Wednesday, November 24, 2010
First Freeze -- Last Fruits
Last night, during an all-too-short interval between a day at work and a night-time event, I found myself out in the garden with a flashlight, stripping the remaining tomatoes, eggplant, and trombetta squash off their respective plants. Freezing temperatures were predicted.
After covering the little potted Meyer lemon and bidding a fond farewell to the basil and nasturtiums, I dashed off to store the last fruits of the summer season in the garage and the kitchen. Clipped branches of tomatoes were hung in the garage, dangling above the one huge, pale beige trombetta that had managed to transition into a winter squash. The eggplant, loose tomatoes, and still-green trombettas went into the house.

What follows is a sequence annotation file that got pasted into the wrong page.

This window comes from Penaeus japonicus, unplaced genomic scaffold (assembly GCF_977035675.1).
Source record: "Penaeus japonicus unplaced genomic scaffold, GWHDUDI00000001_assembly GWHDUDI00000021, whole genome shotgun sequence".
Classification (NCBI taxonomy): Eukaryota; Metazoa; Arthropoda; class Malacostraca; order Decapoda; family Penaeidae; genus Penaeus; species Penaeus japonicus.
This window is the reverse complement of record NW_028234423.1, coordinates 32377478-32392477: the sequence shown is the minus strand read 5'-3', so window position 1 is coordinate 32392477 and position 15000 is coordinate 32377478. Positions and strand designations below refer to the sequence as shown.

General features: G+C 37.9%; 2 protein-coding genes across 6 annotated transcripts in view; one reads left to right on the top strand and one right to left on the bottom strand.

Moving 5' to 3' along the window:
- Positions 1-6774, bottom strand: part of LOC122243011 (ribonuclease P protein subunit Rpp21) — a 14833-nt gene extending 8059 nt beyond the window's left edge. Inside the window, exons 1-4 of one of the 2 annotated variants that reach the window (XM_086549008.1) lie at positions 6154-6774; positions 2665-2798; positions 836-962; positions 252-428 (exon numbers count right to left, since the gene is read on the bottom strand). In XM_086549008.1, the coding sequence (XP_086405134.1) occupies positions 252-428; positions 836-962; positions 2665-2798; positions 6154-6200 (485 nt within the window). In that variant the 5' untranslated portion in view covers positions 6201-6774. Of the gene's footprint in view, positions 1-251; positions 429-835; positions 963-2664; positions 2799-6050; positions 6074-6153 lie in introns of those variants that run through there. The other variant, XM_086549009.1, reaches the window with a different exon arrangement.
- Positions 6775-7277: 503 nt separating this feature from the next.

This morning I went out to check on the carnage. The basil had turned black overnight, so the expected killing frost had occurred as foretold. The drooping nasturtiums were still green, as were the tomatoes, eggplant, and squash, but they all had lost their will to live, cells burst open by shards of ice that formed inside.
Meanwhile, the spinach, kale, and broccoli were standing tall: "Ah, a bit of frost -- just the refreshing pick-up we were craving."